The foremost point is that He is not impersonal or void. One cannot meditate on something impersonal or void. That is very difficult. The process of thinking of Krsna, however, is very easy and is factually stated herein. First of all, He is purusa, spiritual, Rama and Krsna, and is described herein as kavim; that is, He knows past, present and future and therefore knows everything. He is the oldest personality because He is the origin of everything; everything is born out of Him. He is also the supreme controller of the universe, maintainer and instructor of humanity. He is smaller than the smallest. The living entity is one ten-thousandth part of the tip of a hair, but the Lord is so inconceivably small that He enters into the heart of this particle. Therefore He is called smaller than the smallest. As the Supreme, He can enter into the atom and into the heart of the smallest and control him as the Supersoul. Although so small, He is still all-pervading and is maintaining everything. By Him all these planetary systems are sustained. We often wonder how these big planets are floating in the air. It is stated here that the Supreme Lord, by His inconceivable energy, is sustaining all these big planets and systems of galaxies. The word acintya (inconceivable) is very significant in this connection. God's energy is beyond our conception, beyond our thinking jurisdiction, and is therefore called inconceivable (acintya). Who can argue this point? He pervades this material world and yet is beyond it. We cannot even comprehend this material world, which is insignificant compared to the spiritual world--so how can we comprehend what is beyond? Acintya means that which is beyond this material world, that which our argument, logic and philosophical speculation cannot touch, that which is inconceivable. Therefore intelligent persons, avoiding useless argument and speculation, should accept what is stated in scriptures like the Vedas, Gita, and Srimad-Bhagavatam and follow the principles they set down. This will lead one to understanding.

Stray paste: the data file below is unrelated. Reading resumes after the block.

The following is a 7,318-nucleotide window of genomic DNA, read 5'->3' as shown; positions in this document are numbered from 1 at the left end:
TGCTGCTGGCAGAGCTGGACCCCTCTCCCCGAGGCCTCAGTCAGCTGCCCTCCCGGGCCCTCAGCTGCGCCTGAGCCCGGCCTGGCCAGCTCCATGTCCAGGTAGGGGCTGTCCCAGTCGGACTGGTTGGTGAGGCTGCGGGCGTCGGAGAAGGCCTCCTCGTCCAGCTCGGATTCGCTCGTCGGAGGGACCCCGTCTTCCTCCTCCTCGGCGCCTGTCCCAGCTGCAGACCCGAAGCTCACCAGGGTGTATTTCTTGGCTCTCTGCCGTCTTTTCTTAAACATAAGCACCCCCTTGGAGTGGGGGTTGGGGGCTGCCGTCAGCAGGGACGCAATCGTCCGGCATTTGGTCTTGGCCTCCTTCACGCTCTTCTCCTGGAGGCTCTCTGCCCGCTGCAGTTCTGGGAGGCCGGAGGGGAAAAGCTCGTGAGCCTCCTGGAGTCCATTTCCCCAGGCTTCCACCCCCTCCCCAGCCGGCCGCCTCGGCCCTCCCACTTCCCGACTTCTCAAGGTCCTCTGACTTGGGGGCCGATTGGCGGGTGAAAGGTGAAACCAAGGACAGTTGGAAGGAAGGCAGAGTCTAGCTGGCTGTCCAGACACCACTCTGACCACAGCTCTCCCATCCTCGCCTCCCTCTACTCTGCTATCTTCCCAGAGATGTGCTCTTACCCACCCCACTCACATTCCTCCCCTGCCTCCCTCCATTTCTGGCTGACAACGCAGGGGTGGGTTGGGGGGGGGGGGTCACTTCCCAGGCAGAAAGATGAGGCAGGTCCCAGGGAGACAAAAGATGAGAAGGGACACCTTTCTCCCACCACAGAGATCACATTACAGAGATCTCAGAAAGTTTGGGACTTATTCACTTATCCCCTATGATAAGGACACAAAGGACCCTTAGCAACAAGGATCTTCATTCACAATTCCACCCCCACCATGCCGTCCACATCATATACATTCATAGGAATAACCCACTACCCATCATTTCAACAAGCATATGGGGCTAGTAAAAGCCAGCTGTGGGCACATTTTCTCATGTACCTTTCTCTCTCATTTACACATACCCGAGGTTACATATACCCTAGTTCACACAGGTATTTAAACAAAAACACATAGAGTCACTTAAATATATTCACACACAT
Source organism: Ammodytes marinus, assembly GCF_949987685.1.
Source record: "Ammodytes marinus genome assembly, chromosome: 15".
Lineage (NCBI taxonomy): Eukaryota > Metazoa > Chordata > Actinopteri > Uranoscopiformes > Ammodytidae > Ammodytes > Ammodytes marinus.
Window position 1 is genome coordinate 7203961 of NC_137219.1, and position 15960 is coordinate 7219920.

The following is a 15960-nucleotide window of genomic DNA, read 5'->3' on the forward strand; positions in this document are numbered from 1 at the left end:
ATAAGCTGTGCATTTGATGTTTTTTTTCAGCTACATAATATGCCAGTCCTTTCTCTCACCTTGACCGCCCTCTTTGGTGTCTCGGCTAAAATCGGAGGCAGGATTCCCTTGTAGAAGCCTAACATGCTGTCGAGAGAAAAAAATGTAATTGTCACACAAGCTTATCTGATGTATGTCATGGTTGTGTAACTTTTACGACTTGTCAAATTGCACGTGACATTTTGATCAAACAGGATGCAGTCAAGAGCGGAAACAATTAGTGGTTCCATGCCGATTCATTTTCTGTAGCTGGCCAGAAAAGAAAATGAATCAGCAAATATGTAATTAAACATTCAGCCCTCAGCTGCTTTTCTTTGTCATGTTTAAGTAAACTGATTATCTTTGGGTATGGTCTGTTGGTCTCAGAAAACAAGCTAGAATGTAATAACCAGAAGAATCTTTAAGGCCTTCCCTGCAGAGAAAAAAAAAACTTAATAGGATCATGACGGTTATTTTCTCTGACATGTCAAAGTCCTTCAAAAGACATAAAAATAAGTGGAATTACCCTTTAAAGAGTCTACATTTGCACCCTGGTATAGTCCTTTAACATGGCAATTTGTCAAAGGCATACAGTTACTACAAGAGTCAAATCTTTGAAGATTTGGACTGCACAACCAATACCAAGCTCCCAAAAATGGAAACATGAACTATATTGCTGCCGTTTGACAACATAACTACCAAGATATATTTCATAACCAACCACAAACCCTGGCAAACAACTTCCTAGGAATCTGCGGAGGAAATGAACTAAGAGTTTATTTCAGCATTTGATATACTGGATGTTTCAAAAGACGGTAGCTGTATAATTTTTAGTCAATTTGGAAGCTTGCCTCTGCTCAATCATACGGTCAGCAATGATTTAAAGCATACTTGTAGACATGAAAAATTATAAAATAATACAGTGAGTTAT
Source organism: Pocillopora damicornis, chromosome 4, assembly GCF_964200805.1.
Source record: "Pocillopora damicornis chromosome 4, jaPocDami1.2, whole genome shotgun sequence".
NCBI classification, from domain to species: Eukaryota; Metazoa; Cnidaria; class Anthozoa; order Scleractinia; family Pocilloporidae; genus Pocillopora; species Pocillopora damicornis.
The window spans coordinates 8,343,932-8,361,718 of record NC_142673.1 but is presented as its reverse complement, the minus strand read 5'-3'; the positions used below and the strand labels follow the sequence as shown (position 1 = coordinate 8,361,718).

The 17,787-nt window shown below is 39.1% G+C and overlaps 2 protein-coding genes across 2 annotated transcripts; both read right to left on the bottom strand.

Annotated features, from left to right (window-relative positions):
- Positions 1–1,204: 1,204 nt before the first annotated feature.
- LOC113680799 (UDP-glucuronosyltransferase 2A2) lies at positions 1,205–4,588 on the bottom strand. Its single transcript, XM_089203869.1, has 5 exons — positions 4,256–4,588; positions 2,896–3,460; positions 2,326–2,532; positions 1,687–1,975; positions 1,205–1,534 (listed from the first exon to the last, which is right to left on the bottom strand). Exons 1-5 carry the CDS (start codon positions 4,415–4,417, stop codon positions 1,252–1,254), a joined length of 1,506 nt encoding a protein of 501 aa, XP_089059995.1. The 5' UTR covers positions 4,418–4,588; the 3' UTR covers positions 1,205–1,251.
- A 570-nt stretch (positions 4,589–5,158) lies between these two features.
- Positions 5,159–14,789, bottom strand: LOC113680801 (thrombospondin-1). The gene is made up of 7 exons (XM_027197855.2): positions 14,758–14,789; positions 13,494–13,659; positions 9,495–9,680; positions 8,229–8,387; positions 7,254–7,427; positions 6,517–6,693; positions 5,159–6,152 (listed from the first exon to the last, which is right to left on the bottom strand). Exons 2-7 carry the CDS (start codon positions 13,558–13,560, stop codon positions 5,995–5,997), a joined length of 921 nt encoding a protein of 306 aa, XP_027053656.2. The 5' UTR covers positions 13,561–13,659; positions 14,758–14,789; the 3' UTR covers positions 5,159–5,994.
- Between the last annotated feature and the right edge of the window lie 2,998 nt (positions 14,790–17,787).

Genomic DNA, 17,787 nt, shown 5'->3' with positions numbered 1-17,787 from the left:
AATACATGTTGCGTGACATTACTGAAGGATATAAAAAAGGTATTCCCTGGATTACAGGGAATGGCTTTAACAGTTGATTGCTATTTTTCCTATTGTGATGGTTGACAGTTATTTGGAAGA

In this verse it is clearly stated that at the time of death the mind must be fixed in devotion on the Supreme Godhead. For those practiced in yoga, it is recommended that they raise the life force between the eyebrows, but for a pure devotee who does not practice such yoga, the mind should always be engaged in Krsna consciousness so that at death he can remember the Supreme by His grace. This is explained in verse fourteen.
The particular use of the word yoga-balena is significant in this verse because without practice of yoga one cannot come to this transcendental state of being at the time of death. One cannot suddenly remember the Supreme Lord at death unless he is practiced in some yoga system, especially the system of bhakti-yoga. Since one's mind at death is very disturbed, one should practice transcendence through yoga during one's life.